The Special Capital Region of Jakarta is the capital and largest city in Indonesia. It is the country’s center of politics, economics, and culture and the city is also referred to as the “Big Durian” because it is seen as the Indonesian equivalent of New York (the Big Apple). Although it is famous for its heavy traffic and pollution, life in Jakarta moves at a fast pace. The city is known to be dynamic, diverse, vibrant, and busy.
Jakarta is overflowing with world-class food, coffee shops, museums, countless shopping malls, and nightclubs. People from all over the country come to the city in the hope of a higher standard of living, which makes it the center and melting pot of Indonesian culture. During the day, the population of the city increases as commuters from the surrounding areas travel to work.
This megacity is home to Indonesia Stock Exchange, Bank of Indonesia, and headquarters of various Indonesian companies as well as multinational companies. It offers attractive job opportunities for locals and expats and expats looking for a job in Jakarta should consider the service sectors, specifically the banking, financial, and trading sectors. There is also a great demand for English teachers. Jakarta’s minimum wage is among the highest in Indonesia, set at Rp3.94 million (US$260). According to Forbes, Jakarta is one of the most profitable cities for expats with an average salary of US$152,600 per year.
Popular Areas in Jakarta
Weather and Climate in Jakarta
Jakarta enjoys warm, sunny, and humid weather all year round. The average yearly temperature is around 24 to 32.5 °C. Jakarta has two seasons: the dry season and the wet season. June to September is the dry season with over 11 to 12 hours of sunlight with an average temperature of around 26°C to 27°C, but it can get as high as 35°C. The temperatures are slightly cooler during the night.
The wet season starts from October until May. You can expect rain every day, especially in December, January, and February. The temperatures and humidity are stable all year long. Some areas are prone to flood, specifically Kampung Pulo, Rajawati, Cipulir, and Kalibata. It’s best to avoid those areas during the wet season.
Getting Around in Jakarta
The main airport in the region is the Soekarno-Hatta International Airport, located in Tangerang, 20 kilometers northwest of Central Jakarta. It is one of the busiest airports in the world. The airport has daily flights to and from domestic destinations and has international connections with major cities in Asia, Australia, and Europe. The airport also serves budget airlines such as Batik Air, AirAsia, and Lion Air.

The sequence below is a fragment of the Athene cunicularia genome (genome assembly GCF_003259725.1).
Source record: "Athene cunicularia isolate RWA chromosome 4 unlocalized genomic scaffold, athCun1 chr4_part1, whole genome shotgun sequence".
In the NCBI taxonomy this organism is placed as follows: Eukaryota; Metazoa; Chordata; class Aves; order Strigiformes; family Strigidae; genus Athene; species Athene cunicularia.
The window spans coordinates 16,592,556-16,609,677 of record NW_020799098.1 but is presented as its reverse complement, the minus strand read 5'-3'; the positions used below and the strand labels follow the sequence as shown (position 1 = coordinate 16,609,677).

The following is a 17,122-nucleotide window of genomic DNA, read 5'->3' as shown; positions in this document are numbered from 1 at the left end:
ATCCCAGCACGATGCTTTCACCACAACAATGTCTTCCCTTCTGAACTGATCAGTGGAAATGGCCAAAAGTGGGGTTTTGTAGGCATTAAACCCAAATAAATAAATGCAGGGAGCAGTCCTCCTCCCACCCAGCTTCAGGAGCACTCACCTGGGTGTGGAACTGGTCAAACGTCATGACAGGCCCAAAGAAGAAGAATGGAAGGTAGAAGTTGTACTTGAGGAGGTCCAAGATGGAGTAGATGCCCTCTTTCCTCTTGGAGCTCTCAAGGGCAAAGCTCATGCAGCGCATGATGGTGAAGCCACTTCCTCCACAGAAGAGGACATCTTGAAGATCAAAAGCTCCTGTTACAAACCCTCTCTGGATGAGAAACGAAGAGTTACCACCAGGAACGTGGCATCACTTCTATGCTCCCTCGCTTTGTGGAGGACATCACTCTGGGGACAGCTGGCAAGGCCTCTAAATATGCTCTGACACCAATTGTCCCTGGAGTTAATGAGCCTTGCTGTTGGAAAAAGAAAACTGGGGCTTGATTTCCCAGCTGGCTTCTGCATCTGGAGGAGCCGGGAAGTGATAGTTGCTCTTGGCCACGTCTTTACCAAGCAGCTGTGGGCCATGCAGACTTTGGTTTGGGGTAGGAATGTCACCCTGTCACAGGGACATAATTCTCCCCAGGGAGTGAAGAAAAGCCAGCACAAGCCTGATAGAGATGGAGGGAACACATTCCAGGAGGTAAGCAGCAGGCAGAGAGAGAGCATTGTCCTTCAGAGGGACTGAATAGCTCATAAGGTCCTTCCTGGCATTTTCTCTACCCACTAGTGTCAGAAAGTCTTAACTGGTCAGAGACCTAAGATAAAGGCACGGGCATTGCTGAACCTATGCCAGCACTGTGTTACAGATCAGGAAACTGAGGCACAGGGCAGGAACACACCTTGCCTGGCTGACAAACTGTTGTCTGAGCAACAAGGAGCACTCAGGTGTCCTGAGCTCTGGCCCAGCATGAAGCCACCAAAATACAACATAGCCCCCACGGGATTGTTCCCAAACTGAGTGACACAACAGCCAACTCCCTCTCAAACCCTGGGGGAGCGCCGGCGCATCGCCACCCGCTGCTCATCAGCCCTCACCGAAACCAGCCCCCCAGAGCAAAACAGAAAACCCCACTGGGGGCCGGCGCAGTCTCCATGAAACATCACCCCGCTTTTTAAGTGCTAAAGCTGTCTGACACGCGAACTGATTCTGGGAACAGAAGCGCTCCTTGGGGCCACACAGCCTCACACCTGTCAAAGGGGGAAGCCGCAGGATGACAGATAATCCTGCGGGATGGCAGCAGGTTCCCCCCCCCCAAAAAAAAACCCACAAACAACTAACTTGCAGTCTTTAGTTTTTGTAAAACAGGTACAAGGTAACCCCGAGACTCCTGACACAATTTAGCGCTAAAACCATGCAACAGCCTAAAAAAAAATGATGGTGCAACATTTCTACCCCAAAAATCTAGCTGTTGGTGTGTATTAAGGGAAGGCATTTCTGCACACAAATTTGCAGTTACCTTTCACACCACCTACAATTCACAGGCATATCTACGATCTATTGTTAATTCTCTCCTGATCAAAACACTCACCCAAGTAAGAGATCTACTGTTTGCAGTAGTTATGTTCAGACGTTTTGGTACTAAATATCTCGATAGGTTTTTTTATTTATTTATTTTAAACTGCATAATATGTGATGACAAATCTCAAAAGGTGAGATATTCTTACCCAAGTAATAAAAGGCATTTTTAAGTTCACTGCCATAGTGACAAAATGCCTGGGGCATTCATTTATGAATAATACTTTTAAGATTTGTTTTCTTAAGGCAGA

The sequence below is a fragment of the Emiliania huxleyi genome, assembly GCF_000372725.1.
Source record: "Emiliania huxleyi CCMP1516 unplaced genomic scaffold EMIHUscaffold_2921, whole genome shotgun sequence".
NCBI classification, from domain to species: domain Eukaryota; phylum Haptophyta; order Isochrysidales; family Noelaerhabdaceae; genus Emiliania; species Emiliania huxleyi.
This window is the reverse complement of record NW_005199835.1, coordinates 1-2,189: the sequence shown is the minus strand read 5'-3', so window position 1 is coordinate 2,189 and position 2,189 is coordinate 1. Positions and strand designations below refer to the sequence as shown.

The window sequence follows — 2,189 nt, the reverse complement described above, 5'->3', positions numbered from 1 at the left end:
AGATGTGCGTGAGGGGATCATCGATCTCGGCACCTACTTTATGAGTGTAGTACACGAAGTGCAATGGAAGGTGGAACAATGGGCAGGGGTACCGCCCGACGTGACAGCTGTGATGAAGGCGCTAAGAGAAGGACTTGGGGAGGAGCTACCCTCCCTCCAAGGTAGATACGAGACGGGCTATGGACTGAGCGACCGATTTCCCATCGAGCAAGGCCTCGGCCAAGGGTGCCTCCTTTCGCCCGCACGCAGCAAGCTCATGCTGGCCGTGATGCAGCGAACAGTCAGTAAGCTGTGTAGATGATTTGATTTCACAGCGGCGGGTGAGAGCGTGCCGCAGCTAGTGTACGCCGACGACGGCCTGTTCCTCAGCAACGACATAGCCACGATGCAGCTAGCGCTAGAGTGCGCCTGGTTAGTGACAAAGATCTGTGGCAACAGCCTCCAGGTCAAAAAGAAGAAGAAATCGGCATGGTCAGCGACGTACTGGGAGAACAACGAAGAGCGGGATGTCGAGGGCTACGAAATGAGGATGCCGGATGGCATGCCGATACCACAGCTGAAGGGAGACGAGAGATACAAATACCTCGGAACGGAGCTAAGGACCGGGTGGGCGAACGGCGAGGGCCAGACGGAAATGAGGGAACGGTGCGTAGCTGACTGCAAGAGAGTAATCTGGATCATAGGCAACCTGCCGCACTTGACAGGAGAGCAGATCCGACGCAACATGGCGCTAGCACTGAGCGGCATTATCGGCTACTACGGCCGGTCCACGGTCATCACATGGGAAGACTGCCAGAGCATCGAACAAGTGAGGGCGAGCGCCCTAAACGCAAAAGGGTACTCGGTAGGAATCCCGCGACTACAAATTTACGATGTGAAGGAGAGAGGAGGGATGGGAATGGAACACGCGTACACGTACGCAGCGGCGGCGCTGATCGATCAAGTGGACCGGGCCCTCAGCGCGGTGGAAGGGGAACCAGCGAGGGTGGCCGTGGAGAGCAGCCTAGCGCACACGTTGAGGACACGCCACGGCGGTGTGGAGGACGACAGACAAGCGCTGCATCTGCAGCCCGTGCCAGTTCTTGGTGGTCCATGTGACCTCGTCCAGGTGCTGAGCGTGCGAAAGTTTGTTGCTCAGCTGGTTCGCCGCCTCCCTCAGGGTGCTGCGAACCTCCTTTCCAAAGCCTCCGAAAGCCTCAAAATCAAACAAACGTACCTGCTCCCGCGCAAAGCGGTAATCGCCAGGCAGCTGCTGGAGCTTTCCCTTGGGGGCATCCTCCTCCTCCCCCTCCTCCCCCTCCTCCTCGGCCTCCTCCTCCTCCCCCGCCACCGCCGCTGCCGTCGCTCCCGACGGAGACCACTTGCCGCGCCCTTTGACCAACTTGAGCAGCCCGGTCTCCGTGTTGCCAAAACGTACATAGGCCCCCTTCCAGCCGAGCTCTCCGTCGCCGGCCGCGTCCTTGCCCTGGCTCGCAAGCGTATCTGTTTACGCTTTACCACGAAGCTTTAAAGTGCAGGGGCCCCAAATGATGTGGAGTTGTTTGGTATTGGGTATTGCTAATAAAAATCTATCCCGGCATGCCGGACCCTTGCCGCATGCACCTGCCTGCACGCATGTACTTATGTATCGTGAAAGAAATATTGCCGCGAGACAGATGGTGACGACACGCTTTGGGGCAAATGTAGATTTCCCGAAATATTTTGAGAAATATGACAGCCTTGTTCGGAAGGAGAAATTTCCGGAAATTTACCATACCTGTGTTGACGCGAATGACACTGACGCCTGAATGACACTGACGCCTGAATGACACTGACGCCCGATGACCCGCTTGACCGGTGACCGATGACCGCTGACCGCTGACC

Although Jakarta is infamous for being one of the world's worst cities for traffic, it is easy to get around the city. There are various modes of transportation available. There are a lot of taxis in the city, but most people use Express or Blue Bird since they’re the most reliable brands. The base fare is Rp6,500 and Blue Bird has an app that lets you pre-book a taxi. The best option if you want to be fast is by motorbike taxis (known as “ojek”), you can hail one in the streets or via Go-Jek and Grab, online hailing apps similar to Uber. The apps also provide taxis and private cars.
Transjakarta bus is a good option. It’s more comfortable and faster since it has its own lane. However, the routes are still limited. You can opt for the KRL trains for more affordable transport but they can be overcrowded. Jakarta just opened its first subway system, known as the Jakarta MRT. The trains leave every 10 minutes and they are pretty fast.
Work Visas in Jakarta
Foreign workers who want to work in Indonesia must get a work permit. The government offers several types of permit. The frequently used ones are a limited-stay permit called KITAS and a special work permit called IMTA. Since the Indonesian government has a policy of prioritizing local applicants, getting a work visa can be difficult. It is best to arrange a job and a sponsor before arriving in the country because you cannot apply for a work visa on your own; you need your future employer to obtain one for you. Note that Indonesian immigration authorities are sensitive about misuse and do not use tourist visas to work or do any kind of business.
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